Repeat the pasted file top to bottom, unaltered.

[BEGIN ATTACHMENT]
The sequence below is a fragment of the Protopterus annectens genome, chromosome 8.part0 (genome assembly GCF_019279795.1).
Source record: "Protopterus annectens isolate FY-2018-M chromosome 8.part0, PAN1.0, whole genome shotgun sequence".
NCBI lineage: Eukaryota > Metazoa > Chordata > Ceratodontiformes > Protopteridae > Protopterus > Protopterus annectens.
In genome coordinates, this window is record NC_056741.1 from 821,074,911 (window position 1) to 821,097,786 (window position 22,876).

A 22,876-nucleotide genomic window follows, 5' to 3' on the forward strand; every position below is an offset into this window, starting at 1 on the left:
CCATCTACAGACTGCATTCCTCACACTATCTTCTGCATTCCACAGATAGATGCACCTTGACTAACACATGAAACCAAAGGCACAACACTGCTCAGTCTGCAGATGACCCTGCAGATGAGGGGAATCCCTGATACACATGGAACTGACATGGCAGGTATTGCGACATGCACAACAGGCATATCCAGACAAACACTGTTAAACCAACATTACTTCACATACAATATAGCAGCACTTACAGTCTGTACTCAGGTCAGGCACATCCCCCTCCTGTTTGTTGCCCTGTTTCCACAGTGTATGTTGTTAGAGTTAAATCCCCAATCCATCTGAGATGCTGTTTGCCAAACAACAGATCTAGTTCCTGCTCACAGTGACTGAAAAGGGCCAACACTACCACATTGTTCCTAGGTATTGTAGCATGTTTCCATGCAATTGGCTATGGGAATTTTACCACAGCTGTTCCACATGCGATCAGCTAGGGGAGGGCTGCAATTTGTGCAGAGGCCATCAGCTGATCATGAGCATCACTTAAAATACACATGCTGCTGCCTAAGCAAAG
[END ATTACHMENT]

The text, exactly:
The sequence below is a fragment of the Protopterus annectens genome, chromosome 8.part0 (genome assembly GCF_019279795.1).
Source record: "Protopterus annectens isolate FY-2018-M chromosome 8.part0, PAN1.0, whole genome shotgun sequence".
NCBI lineage: Eukaryota > Metazoa > Chordata > Ceratodontiformes > Protopteridae > Protopterus > Protopterus annectens.
In genome coordinates, this window is record NC_056741.1 from 821,074,911 (window position 1) to 821,097,786 (window position 22,876).

A 22,876-nucleotide genomic window follows, 5' to 3' on the forward strand; every position below is an offset into this window, starting at 1 on the left:
CCATCTACAGACTGCATTCCTCACACTATCTTCTGCATTCCACAGATAGATGCACCTTGACTAACACATGAAACCAAAGGCACAACACTGCTCAGTCTGCAGATGACCCTGCAGATGAGGGGAATCCCTGATACACATGGAACTGACATGGCAGGTATTGCGACATGCACAACAGGCATATCCAGACAAACACTGTTAAACCAACATTACTTCACATACAATATAGCAGCACTTACAGTCTGTACTCAGGTCAGGCACATCCCCCTCCTGTTTGTTGCCCTGTTTCCACAGTGTATGTTGTTAGAGTTAAATCCCCAATCCATCTGAGATGCTGTTTGCCAAACAACAGATCTAGTTCCTGCTCACAGTGACTGAAAAGGGCCAACACTACCACATTGTTCCTAGGTATTGTAGCATGTTTCCATGCAATTGGCTATGGGAATTTTACCACAGCTGTTCCACATGCGATCAGCTAGGGGAGGGCTGCAATTTGTGCAGAGGCCATCAGCTGATCATGAGCATCACTTAAAATACACATGCTGCTGCCTAAGCAAAG